However, note that if you do not use them for those qualified expenses, you will not only be taxed your normal federal income tax rate but also issued a 10% penalty. Not so “yes, please,” so make sure to estimate how much you would need to fund future education costs.

2)      CONTRIBUTION TAX CREDITS/DEDUCTIONS: Not all states offer these, but in my home state of Indiana, you receive a 20% tax credit on all contributions up to $5,000. This means that if you contribute up to that maximum, you get $1,000 back on your tax return. Check out to see if you’re state offers a similar benefit – who doesn’t want 20% off their college education?

3)      TRANSFERABLE: You can change the beneficiary of the account to another member of the same family of the account without penalty. Thus, if your first-born doesn’t use the entire amount saved, you can transfer it to your second child to use.

[RELATED: The LadyBoss’s Guide to Investing: A Step-by-Step Guide on How to Open a Roth IRA]


I know you’re probably excited about all of the benefits and ready to throw some money down for this. But where do you start? How do you choose a plan? How much do you need to save?

Slow your roll, lady. I’ll walk you through the steps.

1)      Research available 529 plans and if your home state has any tax credits or deductions related to them (just Google your state’s name + “529 tax benefits”). More times than not, if your state offers some time of tax advantage, you’ll want to go with that one. Essentially, it’s a discount on your savings, and you know we women love getting deals. If not, find one that has investment opportunities (i.e. low fee funds) or plan features that fit your goals.

2)      Set up an account through the plan you choose. This essentially is just like setting up any other investment account, so have your information ready and it should be fairly painless.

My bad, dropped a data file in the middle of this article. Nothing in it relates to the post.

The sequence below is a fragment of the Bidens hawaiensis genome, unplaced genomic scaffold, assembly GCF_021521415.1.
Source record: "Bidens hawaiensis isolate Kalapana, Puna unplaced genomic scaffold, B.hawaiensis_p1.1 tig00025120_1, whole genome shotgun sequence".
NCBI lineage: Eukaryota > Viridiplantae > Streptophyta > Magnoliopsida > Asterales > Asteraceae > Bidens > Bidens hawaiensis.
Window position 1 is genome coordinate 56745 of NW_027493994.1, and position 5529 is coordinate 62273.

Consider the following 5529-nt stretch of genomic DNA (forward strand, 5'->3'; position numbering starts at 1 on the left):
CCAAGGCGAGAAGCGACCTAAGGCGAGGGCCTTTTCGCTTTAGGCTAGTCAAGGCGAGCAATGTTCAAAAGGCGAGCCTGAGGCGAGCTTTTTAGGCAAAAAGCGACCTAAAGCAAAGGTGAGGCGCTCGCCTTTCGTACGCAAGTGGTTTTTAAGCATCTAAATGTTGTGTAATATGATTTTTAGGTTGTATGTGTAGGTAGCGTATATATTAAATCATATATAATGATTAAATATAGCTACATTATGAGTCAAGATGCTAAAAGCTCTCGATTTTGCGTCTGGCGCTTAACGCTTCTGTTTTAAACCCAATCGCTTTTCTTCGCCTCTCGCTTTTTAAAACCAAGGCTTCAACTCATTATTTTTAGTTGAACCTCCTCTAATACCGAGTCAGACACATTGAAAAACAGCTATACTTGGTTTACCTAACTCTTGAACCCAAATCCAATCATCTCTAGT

3)      Pick where you want to invest your savings.  Just like a company 401(k), your investment choices are somewhat limited in these plans. I suggest looking for low-fee index funds, which historically have provided decent returns.

4)      Determine your end savings goal and calculate how much to save each month to get there. A great way to calculate this is to use this Annuity Calculator. You can plug in different variables and see how they affect the total future value of your account.  I’ve provided an example below, where the end value is ~$194,000 based on $500 monthly payments for 18 years at a 6% return.

529 plan calculator

5)      Sign up for automatic savings if your plan offers it. Just like your normal savings account, automatic transfers not only make it easier to save but also ensure that you’re doing it in the first place.  If your plan offers the ability to do this, jump at the chance. Your child’s education is more important than a new swimsuit you believe you have to have for your next lake weekend.

6)      Spread the word. You can let your friends and family know in a tactful way that you opened a 529 plan for your children. When birthdays or holidays come around, simply state that contributions to the plan are welcome gifts in lieu of toys or clothes. Plus, it can potentially be a tax write-off for them as well, so kind of a win-win scenario.

That’s it! 529 plans offer some great benefits, and I hope you consider helping your child get a head start on life by opening one.  It’s one of those gifts they will truly be grateful for (and one you can hold over their head forever). 

Would love to hear from you: Did you benefit from a 529 plan? Why have or haven’t you opened one for your child?

[1] A 529 plan can only be used for an eligible postsecondary education institution, so funds cannot be used for private elementary or high school tuition.

 Photo Credit: Janko Ferlic

Photo Credit: Janko Ferlic